The Bode's Galaxy and The Cigar galaxy
Equipment :
SkyWatcher EQ-6R Pro GoTo
Skywatcher Esprit 100/550 with SW flattener
Guiding telescope:
Skywatcher ED50 APO
Guiding Camera:
ZWO ASI290 MM Mini
Image Details
Bode's Galaxy, Cigar Galaxy,M 81, M 82, NGC 3031, NGC 3034, NGC 3077,
Exp. data :
50 x 120s, 113 x 300s, 14 x 600s
Image capture date  :
March - Mai 2020
Observing Site
Nagybörzsöny - Hungary
E18°49'29" ; N47°55'57"
Short Description
(from wikipedia - the free encyclopedia)
The M81 Group is a galaxy group in the constellations Ursa Major and Camelopardalis that includes the galaxies Messier 81 and Messier 82, as well as several other galaxies with high apparent brightnesses.[1] The approximate center of the group is located at a distance of 3.6 Mpc, making it one of the nearest groups to the Local Group.[1] The group is estimated to have a total mass of (1.03 ± 0.17)×1012M☉.[2] The M81 Group, the Local Group, and other nearby groups all lie within the Virgo Supercluster (i.e. the Local Supercluster).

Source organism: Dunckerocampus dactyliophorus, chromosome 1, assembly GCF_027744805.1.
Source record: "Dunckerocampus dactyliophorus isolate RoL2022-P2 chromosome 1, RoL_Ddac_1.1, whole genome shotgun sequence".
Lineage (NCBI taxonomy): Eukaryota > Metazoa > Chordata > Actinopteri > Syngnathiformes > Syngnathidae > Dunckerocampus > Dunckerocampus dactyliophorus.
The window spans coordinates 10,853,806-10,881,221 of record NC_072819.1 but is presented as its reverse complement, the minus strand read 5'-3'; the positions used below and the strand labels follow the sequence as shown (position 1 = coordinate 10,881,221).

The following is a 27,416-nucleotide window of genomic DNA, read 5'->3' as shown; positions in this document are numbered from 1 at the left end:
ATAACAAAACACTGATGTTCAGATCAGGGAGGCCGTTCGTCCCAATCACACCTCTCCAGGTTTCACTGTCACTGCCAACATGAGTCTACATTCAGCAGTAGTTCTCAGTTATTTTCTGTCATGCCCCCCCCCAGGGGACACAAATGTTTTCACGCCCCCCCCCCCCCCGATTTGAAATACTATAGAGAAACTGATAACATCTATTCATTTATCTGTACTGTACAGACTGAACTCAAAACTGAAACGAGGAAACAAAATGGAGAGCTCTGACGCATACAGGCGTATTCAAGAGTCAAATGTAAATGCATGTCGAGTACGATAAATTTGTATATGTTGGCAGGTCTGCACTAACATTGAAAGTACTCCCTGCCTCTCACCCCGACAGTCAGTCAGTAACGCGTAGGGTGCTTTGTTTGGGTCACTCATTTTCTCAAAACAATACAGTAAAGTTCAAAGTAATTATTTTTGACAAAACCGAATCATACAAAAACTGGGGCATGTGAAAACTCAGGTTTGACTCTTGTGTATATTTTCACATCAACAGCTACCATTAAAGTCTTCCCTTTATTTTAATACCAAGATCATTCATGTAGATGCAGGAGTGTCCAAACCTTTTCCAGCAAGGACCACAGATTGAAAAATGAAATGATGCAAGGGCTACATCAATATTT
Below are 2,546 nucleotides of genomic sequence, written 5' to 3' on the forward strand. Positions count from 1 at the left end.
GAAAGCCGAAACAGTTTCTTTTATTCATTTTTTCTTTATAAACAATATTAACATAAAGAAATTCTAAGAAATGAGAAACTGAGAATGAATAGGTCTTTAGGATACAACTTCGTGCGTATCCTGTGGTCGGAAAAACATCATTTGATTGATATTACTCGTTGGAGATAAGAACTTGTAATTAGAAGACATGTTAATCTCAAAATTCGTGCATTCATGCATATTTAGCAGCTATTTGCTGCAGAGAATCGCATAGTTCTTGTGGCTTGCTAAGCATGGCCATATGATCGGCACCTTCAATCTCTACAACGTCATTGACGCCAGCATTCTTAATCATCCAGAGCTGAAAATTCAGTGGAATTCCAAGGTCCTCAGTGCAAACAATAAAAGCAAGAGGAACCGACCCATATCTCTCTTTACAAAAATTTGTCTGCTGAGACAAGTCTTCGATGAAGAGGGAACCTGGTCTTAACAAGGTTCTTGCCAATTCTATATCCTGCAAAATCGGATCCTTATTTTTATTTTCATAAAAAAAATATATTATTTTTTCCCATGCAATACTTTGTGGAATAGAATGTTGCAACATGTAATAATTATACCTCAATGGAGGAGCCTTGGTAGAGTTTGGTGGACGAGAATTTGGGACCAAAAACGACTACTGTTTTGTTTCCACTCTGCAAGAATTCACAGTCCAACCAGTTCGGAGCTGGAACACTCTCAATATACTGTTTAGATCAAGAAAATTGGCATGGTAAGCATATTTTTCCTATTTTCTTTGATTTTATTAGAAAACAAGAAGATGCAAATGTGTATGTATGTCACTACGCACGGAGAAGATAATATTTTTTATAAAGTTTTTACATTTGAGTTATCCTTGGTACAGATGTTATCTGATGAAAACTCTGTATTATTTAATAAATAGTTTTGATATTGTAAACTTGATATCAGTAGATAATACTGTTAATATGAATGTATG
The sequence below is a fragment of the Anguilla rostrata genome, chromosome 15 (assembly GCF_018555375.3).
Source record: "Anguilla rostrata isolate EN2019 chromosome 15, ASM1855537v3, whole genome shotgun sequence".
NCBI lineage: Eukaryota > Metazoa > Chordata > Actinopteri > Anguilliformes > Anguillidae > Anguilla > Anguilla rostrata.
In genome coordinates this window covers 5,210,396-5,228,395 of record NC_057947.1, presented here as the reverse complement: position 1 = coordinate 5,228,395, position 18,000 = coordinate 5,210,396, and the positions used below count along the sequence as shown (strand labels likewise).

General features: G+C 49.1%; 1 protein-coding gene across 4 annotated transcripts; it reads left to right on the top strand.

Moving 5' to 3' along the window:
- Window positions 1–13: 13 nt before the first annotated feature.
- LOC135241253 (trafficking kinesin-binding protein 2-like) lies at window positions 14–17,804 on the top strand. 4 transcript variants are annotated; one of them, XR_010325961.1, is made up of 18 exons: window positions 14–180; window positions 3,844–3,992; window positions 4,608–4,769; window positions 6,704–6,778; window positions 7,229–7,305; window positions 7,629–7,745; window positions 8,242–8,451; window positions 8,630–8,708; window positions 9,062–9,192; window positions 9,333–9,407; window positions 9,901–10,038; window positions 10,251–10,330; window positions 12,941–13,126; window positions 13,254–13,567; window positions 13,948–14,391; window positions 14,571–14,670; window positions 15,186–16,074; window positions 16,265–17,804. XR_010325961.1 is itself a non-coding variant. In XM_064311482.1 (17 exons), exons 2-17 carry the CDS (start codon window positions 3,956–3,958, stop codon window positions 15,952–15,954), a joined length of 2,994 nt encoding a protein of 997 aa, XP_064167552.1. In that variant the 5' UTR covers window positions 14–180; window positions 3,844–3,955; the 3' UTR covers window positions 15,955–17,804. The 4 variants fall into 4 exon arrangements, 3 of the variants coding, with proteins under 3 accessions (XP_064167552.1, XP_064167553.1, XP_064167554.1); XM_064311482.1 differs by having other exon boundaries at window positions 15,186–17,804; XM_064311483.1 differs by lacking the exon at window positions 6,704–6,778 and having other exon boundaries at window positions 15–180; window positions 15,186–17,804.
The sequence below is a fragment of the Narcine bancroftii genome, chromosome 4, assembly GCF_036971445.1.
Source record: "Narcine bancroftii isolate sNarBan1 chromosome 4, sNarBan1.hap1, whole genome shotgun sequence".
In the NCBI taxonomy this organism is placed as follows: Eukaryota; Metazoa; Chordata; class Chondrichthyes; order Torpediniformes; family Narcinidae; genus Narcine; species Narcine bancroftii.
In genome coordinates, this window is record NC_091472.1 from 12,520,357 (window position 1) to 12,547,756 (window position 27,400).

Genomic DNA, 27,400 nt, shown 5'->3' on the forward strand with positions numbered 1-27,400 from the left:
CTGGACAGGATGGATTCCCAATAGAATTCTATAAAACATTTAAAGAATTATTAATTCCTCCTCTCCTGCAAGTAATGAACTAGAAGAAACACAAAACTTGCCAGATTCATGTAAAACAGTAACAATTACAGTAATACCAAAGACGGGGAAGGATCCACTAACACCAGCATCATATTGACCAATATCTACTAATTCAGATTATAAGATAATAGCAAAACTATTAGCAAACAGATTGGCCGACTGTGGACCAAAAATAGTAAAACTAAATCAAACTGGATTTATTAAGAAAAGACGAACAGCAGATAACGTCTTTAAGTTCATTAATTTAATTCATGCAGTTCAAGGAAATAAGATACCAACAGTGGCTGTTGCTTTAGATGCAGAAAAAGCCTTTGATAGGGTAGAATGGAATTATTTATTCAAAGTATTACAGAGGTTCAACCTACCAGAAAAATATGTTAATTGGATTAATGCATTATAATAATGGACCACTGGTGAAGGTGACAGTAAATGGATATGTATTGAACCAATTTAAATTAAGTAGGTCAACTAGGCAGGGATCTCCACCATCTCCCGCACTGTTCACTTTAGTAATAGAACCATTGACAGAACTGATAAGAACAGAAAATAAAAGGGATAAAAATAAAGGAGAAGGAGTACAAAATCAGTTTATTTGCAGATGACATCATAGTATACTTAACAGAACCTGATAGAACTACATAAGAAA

Messier 81 (also known as NGC 3031 or Bode's Galaxy) is a grand design spiral galaxy about 12 million light-years away, with a diameter of 90,000 light years, about half the size of the Milky Way, in the constellation Ursa Major. Due to its proximity to Earth, large size, and active galactic nucleus (which harbors a 70 million M☉[5] supermassive black hole), Messier 81 has been studied extensively by professional astronomers. The galaxy's large size and relatively high brightness also makes it a popular target for amateur astronomers.

Messier 82 (also known as NGC 3034, Cigar Galaxy or M82) is a starburst galaxy approximately 12 million light-years away in the constellation Ursa Major. A member of the M81 Group, it is about five times more luminous than the whole Milky Way and has a center one hundred times more luminous than our galaxy's center.[7] The starburst activity is thought to have been triggered by interaction with neighboring galaxy M81. As the closest starburst galaxy to Earth, M82 is the prototypical example of this galaxy type.[7] SN 2014J, a type Ia supernova, was discovered in the galaxy on 21 January 2014.[8][9][10] In 2014, in studying M82, scientists discovered the brightest pulsar yet known, designated M82 X-2